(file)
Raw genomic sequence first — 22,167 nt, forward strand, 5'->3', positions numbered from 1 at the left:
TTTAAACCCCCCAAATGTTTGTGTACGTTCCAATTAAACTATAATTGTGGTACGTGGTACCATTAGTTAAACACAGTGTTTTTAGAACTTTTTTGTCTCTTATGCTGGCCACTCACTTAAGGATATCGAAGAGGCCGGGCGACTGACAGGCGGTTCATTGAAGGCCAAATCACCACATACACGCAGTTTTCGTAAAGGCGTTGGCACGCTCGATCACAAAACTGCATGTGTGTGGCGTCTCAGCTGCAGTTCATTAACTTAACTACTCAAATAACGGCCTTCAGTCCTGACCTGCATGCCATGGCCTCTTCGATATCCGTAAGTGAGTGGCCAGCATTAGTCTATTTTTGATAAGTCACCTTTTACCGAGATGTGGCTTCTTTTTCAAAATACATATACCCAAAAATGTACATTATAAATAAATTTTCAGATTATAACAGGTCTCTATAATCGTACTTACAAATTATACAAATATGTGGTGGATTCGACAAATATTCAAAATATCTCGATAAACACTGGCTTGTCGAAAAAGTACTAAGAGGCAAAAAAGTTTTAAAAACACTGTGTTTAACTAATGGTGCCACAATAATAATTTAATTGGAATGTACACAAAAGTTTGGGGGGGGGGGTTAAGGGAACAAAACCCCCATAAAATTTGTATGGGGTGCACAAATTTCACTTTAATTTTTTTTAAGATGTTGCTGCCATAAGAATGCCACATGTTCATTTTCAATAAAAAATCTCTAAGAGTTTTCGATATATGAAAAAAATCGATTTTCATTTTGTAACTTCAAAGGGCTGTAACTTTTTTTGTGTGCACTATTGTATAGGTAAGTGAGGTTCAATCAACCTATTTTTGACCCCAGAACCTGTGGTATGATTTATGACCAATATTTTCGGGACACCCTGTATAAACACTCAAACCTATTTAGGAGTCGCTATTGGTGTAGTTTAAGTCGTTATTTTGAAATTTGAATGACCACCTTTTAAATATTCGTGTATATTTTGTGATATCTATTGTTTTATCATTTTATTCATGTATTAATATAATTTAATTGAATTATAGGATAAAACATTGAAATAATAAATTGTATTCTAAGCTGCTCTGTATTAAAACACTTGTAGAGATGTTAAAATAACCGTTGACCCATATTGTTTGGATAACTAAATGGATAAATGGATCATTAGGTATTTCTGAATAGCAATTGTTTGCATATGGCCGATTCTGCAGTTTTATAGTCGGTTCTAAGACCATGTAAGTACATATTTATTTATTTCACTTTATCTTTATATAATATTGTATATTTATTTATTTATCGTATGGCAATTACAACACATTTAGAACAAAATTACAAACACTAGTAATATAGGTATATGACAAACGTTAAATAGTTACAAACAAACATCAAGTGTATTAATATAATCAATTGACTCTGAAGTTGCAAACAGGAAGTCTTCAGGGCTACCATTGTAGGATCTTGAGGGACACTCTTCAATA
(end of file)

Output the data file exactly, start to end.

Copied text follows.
Raw genomic sequence first — 22,167 nt, forward strand, 5'->3', positions numbered from 1 at the left:
TTTAAACCCCCCAAATGTTTGTGTACGTTCCAATTAAACTATAATTGTGGTACGTGGTACCATTAGTTAAACACAGTGTTTTTAGAACTTTTTTGTCTCTTATGCTGGCCACTCACTTAAGGATATCGAAGAGGCCGGGCGACTGACAGGCGGTTCATTGAAGGCCAAATCACCACATACACGCAGTTTTCGTAAAGGCGTTGGCACGCTCGATCACAAAACTGCATGTGTGTGGCGTCTCAGCTGCAGTTCATTAACTTAACTACTCAAATAACGGCCTTCAGTCCTGACCTGCATGCCATGGCCTCTTCGATATCCGTAAGTGAGTGGCCAGCATTAGTCTATTTTTGATAAGTCACCTTTTACCGAGATGTGGCTTCTTTTTCAAAATACATATACCCAAAAATGTACATTATAAATAAATTTTCAGATTATAACAGGTCTCTATAATCGTACTTACAAATTATACAAATATGTGGTGGATTCGACAAATATTCAAAATATCTCGATAAACACTGGCTTGTCGAAAAAGTACTAAGAGGCAAAAAAGTTTTAAAAACACTGTGTTTAACTAATGGTGCCACAATAATAATTTAATTGGAATGTACACAAAAGTTTGGGGGGGGGGGTTAAGGGAACAAAACCCCCATAAAATTTGTATGGGGTGCACAAATTTCACTTTAATTTTTTTTAAGATGTTGCTGCCATAAGAATGCCACATGTTCATTTTCAATAAAAAATCTCTAAGAGTTTTCGATATATGAAAAAAATCGATTTTCATTTTGTAACTTCAAAGGGCTGTAACTTTTTTTGTGTGCACTATTGTATAGGTAAGTGAGGTTCAATCAACCTATTTTTGACCCCAGAACCTGTGGTATGATTTATGACCAATATTTTCGGGACACCCTGTATAAACACTCAAACCTATTTAGGAGTCGCTATTGGTGTAGTTTAAGTCGTTATTTTGAAATTTGAATGACCACCTTTTAAATATTCGTGTATATTTTGTGATATCTATTGTTTTATCATTTTATTCATGTATTAATATAATTTAATTGAATTATAGGATAAAACATTGAAATAATAAATTGTATTCTAAGCTGCTCTGTATTAAAACACTTGTAGAGATGTTAAAATAACCGTTGACCCATATTGTTTGGATAACTAAATGGATAAATGGATCATTAGGTATTTCTGAATAGCAATTGTTTGCATATGGCCGATTCTGCAGTTTTATAGTCGGTTCTAAGACCATGTAAGTACATATTTATTTATTTCACTTTATCTTTATATAATATTGTATATTTATTTATTTATCGTATGGCAATTACAACACATTTAGAACAAAATTACAAACACTAGTAATATAGGTATATGACAAACGTTAAATAGTTACAAACAAACATCAAGTGTATTAATATAATCAATTGACTCTGAAGTTGCAAACAGGAAGTCTTCAGGGCTACCATTGTAGGATCTTGAGGGACACTCTTCAATA